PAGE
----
Ceres has developed a new plant trait that improves salt-tolerance for energy grasses, including sorghum, miscanthus and switchgrass. Researchers tested the effects of very high salt concentrations and seawater from the Pacific Ocean, which contains mixtures of salts in high-concentration, on improved energy grass varieties growing in greenhouses. “Soils containing salt and other growth-limiting substances restrict crop production in many locations in the world. This genetic breakthrough provides new opportunities to overcome the effects of salt,” said Flavell. In food crops, Ceres has confirmed the trait in rice to date and is preparing additional testing in others.

During the lunch plenary session on Tuesday, Raoul Oberman of McKinsey & Co. released the results of a survey of BIO member companies on the future of the industry. Notably, the results included responses to the question, “By the year 2025, what will be the dominant fossil fuel alternative?” The majority (60 percent) of industry respondents said “Bio-substitutes for gasoline,” while 19 percent cited biodiesel and 16 percent said electric vehicles. McKinsey’s analysis showed that on a land use efficiency analysis, electric vehicles powered by biomass achieved 37 miles per acre while biofuels achieved 30.

More than half (55 percent) of respondents said there is currently insufficient capital to support growth of the industry. Three quarters of respondents (76 percent) supported “Governments create long-term regulatory frameworks and offer incentives” as a solution, and two thirds also supported “Science offers clear evidence of biofuel efficiency and carbon impact” as a driver of investment.

You can view the presentation of the findings by Oberman at McKinsey Industry Survey on Biofuel Outlook 2010.

BIO also presented the 2010 George Washington Carver Award to MIT Professor Greg Stephanopoulos, a pioneer in metabolic engineering and commercialization of industrial biotech processes.

Algae-Based Biofuels

Last week the Triplepundit wrote a post called, Breaking the Cost Barrier on Algae-based Biofuels.  The piece noted that the technology was promising and then provided a summary of where things are today

And just where are things?  Today biofuel companies are currently seeking to scale the commercial production of algae and are pursuing several engineering approaches to the design of an economical system for growing algae. The industry is also investigating use of closed systems and open pond systems. In closed systems, engineers can precisely regulate algae growth conditions. Closed systems include both photobioreactors for photosynthetic algae strains and traditional bioreactors (enclosed tanks such as those used in other microbial growth) for those, such as cyanobacteria, that do not require sunlight. Open pond systems have been used in many settings, but can be sensitive to various environmental factors, such as contamination by other algae strains, or variations in nutrients, heat and light. Pond systems covered by thin plastic films and combination closed/open systems are being developed to control these factors.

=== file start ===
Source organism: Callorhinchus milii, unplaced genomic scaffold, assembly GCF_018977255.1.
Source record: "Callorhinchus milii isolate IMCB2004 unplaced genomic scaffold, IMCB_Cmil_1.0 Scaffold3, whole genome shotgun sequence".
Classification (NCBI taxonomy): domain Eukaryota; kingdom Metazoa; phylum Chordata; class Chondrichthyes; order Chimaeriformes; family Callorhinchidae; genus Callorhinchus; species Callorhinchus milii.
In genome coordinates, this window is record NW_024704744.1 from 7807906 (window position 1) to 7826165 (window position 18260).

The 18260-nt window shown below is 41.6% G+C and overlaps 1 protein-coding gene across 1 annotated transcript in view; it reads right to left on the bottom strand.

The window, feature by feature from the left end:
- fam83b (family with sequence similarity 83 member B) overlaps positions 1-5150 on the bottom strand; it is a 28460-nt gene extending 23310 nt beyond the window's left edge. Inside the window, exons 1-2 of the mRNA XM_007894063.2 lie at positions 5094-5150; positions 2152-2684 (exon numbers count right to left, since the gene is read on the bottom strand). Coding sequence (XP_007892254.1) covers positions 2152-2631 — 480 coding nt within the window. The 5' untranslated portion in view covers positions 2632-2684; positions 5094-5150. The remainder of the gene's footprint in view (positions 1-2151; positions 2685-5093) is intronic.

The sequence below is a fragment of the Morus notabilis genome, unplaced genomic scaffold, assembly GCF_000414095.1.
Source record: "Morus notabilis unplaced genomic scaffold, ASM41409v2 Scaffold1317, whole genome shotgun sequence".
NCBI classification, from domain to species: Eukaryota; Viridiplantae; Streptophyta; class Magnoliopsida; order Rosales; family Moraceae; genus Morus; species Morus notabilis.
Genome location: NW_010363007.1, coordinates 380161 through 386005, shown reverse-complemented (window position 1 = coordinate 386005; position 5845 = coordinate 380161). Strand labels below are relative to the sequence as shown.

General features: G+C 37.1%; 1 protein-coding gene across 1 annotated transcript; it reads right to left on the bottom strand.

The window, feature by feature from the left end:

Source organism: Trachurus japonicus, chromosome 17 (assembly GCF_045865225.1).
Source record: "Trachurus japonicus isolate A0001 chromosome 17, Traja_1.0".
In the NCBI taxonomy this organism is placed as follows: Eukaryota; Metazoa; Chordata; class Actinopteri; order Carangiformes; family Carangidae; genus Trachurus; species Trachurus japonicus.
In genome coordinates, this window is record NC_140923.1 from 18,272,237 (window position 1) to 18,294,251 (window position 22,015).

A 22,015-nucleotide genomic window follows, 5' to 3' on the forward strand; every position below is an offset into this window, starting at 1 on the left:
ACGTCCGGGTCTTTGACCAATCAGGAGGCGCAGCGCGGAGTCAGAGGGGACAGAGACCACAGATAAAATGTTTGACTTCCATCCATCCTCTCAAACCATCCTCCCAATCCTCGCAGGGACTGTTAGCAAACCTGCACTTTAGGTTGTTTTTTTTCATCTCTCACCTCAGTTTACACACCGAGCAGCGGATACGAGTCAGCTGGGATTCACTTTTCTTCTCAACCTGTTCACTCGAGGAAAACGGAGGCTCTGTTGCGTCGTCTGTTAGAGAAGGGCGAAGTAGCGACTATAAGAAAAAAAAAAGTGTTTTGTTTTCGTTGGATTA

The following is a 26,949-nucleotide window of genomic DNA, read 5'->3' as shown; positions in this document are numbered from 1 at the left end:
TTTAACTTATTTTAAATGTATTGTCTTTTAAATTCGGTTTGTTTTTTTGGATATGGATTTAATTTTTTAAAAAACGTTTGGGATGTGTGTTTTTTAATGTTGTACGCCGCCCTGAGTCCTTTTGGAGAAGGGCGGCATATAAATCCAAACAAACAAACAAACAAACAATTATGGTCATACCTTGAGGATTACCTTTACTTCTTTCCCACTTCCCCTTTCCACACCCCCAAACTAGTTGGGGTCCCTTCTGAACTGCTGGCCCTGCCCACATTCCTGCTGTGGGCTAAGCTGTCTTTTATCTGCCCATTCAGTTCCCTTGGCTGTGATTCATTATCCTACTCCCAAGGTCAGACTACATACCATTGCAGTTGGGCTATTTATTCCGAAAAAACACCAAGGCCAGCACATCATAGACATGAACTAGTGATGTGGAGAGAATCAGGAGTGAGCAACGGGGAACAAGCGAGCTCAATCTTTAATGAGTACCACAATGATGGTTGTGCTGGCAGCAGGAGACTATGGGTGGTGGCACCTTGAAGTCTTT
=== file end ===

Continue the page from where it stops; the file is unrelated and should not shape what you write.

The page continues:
The Defense Advanced Research Projects Agency is working with teams led by Science Applications International Corp. (SAIC) and General Atomics to produce cost-effective military jet fuel (JP-8) from algae. Testing is expected to begin in 2011. The Navy’s Defense Energy Support Center has also purchased and begun testing algae-derived diesel distillates from Solazyme. And Continental Airlines and Japan Airlines have successfully tested Jet A from Sapphire Energy and UOP Renewables in commercial jets, including Boeing 737 and 747 planes.

Raining on Cellulosic Ethanol’s Parade

Writer Alyssa Danigelis posted an item of interest on Discovery News last month detailing the latest supposed “blow” to the biofuel industry. The writer highlights a new study in Agronomy Journal in which Kansas State University Assistant Professor Humberto Blanco-Canqui concludes, “Only a small fraction (about 25%) of residue might be available for removal, depending on soil type and climate. This small amount of crop residues is not economically feasible nor logistically possible.”

Matt Merritt of POET and Professor Bruce Dale of Michigan State University have posted responses to Blanco-Canqui’s conclusion. What they drive at is that the fraction of agricultural residue that can be removed from a field depends greatly on the geography and management of that field. Jim Hettenhaus of CEA Inc. has helped lead a study in Imperial, Neb., to determine optimum stover removal and storage practices based on local variables in soil type and weather, and he was kind enough to share preliminary results (See Stover Value Review). And several years ago, BIO published a study, Achieving Sustainable Production of Agricultural Biomass for Biorefinery Feedstock, that indicates the amount of residue removed from a field can be increased through adoption of no-till soil management.